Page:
Connecticut: Nice Hiking and Friendly People
Connecticut welcomed me with beautiful weather and friendly people.
The first thing I hit in CT was trail magic in a parking area right on the NY/CT state line. More about trail magic in another post.
Woohoo! I’m in Connecticut!
I hiked to Ten Mile River shelter and pitched my tent around 5:00 p.m. and was surprised no one else was there. As the evening wore on, a few hikers stopped to use the privy, but all were intent on making more miles.
The privy at Ten Mile River Shelter had a door knocker, adding a touch of class to the woods.
That’s my tent, off to the left behind the shelter.
Since I had cell signal, I chatted with family until exhaustion took over. Really, it was the only way for me to fall asleep. When you’re alone, every sound is suspicious.
I’m on my own out here…
Being a woman solo hiker, I do my best to stay at shelters or tentsites where there are other people. Safety in numbers, you know? Having a site all to myself is a bit… unsettling. But all was well, and I hiked into Kent the next morning.
On my way to Kent! The Housatonic River was raging.
Town chores in Kent are a delight. The visitors center has a coin-operated shower (which I used) and outlets where hikers can charge their phones. The laundromat is next door to a grocery store. Cafes abound. I spent five hours doing my town chores before heading back to the trail.
The kindness of a stranger
As I walked, trail angel Bob pulled up and offered a lift back to the trailhead. Again, more about that in an upcoming trail magic blog.
Glad for some company
I made it to Silver Hill tentsite and was happy to see other hikers already there. Silver Hill had a picnic pavilion, a bear box, and a swing. So far, CT tentsites have been really nice.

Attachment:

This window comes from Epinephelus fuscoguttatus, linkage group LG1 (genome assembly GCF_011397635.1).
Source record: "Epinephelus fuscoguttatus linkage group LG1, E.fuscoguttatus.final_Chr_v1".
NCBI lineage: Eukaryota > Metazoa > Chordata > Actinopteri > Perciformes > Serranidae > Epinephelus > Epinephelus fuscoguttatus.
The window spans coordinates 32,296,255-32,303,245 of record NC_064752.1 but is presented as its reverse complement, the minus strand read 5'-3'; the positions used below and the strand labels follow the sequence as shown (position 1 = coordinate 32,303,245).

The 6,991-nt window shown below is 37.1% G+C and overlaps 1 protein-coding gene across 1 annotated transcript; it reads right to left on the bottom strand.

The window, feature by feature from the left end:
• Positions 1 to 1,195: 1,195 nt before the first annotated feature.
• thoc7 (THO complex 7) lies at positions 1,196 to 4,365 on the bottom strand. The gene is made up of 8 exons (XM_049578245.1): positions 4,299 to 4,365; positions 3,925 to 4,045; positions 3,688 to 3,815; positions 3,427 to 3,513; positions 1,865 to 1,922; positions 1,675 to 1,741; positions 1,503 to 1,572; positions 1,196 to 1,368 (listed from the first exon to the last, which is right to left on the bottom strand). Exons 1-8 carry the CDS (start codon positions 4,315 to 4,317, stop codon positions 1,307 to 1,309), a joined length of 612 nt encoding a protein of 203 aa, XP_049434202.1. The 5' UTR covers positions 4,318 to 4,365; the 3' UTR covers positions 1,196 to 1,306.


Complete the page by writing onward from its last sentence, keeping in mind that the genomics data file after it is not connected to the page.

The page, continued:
I managed to make it into Falls Village the next night. The same folks who were at the previous tentsite camped with me in a backyard set aside for hikers. Then, just across from Falls Village in Amesville, I passed the1,500-mile marker.
Wearing the bug head net, I crossed another milestone.
One last stop in CT
In Salisbury, I stayed at Maria’s Hostel. Maria is 95 (her birthday is at the beginning of August). Her grandson runs the hostel now, but Maria was there and loved chatting with the hikers.
This is Maria. If you stop at her hostel, be sure to chat with her about her life.
The bug suit
Up until this point I had been wearing a big head net to keep the gnats from dive-bombing my eyes. But now it was time to break out the full-body bug net suit as the mosquitoes were hunting in force.
As I continued on the trail, hikers took photos of me in the bug suit, asked how to get one, and passed the word up and down the trail grapevine. In one town, a hiker asked for my name, and when I told him, he said, “I’ve heard of you! You’re the one with the bug suit!”
Full-body bug net suit, for fighting the hordes of mosquitoes.
Giant’s Thumb monolith.
I hit the trail again and before I knew it, I was crossing another state line.
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